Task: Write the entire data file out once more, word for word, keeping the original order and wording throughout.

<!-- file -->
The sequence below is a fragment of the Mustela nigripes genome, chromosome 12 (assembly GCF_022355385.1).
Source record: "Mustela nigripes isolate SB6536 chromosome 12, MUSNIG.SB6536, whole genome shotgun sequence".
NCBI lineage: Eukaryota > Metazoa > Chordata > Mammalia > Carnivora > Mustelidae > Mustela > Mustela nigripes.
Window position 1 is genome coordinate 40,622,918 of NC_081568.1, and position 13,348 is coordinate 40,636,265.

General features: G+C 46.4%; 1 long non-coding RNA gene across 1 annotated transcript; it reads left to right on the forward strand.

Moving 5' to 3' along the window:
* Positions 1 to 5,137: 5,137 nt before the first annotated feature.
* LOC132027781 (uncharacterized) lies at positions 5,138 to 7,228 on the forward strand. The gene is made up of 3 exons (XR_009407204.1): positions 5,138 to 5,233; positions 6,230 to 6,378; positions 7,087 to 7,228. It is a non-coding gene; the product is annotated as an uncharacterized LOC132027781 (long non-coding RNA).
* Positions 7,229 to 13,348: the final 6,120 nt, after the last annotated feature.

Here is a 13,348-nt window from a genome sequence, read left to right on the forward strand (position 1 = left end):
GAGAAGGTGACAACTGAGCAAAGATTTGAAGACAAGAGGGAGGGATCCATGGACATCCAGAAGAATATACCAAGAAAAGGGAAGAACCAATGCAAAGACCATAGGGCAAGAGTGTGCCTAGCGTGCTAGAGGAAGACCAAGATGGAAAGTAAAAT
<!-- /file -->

The sequence below is a fragment of the Mustela nigripes genome, chromosome 12 (assembly GCF_022355385.1).
Source record: "Mustela nigripes isolate SB6536 chromosome 12, MUSNIG.SB6536, whole genome shotgun sequence".
NCBI lineage: Eukaryota > Metazoa > Chordata > Mammalia > Carnivora > Mustelidae > Mustela > Mustela nigripes.
Window position 1 is genome coordinate 40,622,918 of NC_081568.1, and position 13,348 is coordinate 40,636,265.

General features: G+C 46.4%; 1 long non-coding RNA gene across 1 annotated transcript; it reads left to right on the forward strand.

Moving 5' to 3' along the window:
* Positions 1 to 5,137: 5,137 nt before the first annotated feature.
* LOC132027781 (uncharacterized) lies at positions 5,138 to 7,228 on the forward strand. The gene is made up of 3 exons (XR_009407204.1): positions 5,138 to 5,233; positions 6,230 to 6,378; positions 7,087 to 7,228. It is a non-coding gene; the product is annotated as an uncharacterized LOC132027781 (long non-coding RNA).
* Positions 7,229 to 13,348: the final 6,120 nt, after the last annotated feature.

Here is a 13,348-nt window from a genome sequence, read left to right on the forward strand (position 1 = left end):
GAGAAGGTGACAACTGAGCAAAGATTTGAAGACAAGAGGGAGGGATCCATGGACATCCAGAAGAATATACCAAGAAAAGGGAAGAACCAATGCAAAGACCATAGGGCAAGAGTGTGCCTAGCGTGCTAGAGGAAGACCAAGATGGAAAGTAAAAT